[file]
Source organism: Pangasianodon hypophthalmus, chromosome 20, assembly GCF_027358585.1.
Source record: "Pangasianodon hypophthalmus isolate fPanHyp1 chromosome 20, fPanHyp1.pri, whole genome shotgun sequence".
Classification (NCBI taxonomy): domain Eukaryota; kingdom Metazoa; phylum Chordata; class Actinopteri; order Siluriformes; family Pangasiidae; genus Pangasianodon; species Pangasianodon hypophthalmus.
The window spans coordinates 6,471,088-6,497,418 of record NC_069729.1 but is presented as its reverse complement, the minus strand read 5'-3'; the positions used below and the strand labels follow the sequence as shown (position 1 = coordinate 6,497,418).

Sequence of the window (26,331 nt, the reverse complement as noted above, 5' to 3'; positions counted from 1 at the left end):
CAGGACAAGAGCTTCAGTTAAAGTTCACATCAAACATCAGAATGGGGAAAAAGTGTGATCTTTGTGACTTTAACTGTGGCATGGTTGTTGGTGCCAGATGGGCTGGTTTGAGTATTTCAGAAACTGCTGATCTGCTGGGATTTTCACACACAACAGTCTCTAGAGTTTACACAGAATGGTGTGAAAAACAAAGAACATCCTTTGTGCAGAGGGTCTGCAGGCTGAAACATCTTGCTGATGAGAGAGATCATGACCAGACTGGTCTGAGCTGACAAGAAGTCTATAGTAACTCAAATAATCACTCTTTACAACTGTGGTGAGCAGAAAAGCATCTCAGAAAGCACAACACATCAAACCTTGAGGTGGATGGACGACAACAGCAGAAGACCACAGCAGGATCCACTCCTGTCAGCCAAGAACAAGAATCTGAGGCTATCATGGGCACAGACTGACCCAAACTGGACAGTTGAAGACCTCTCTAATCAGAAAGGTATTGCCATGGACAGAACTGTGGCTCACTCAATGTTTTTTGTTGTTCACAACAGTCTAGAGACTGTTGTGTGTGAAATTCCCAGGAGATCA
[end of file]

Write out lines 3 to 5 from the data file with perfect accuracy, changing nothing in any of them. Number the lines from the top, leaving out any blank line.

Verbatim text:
Classification (NCBI taxonomy): domain Eukaryota; kingdom Metazoa; phylum Chordata; class Actinopteri; order Siluriformes; family Pangasiidae; genus Pangasianodon; species Pangasianodon hypophthalmus.
The window spans coordinates 6,471,088-6,497,418 of record NC_069729.1 but is presented as its reverse complement, the minus strand read 5'-3'; the positions used below and the strand labels follow the sequence as shown (position 1 = coordinate 6,497,418).

Sequence of the window (26,331 nt, the reverse complement as noted above, 5' to 3'; positions counted from 1 at the left end):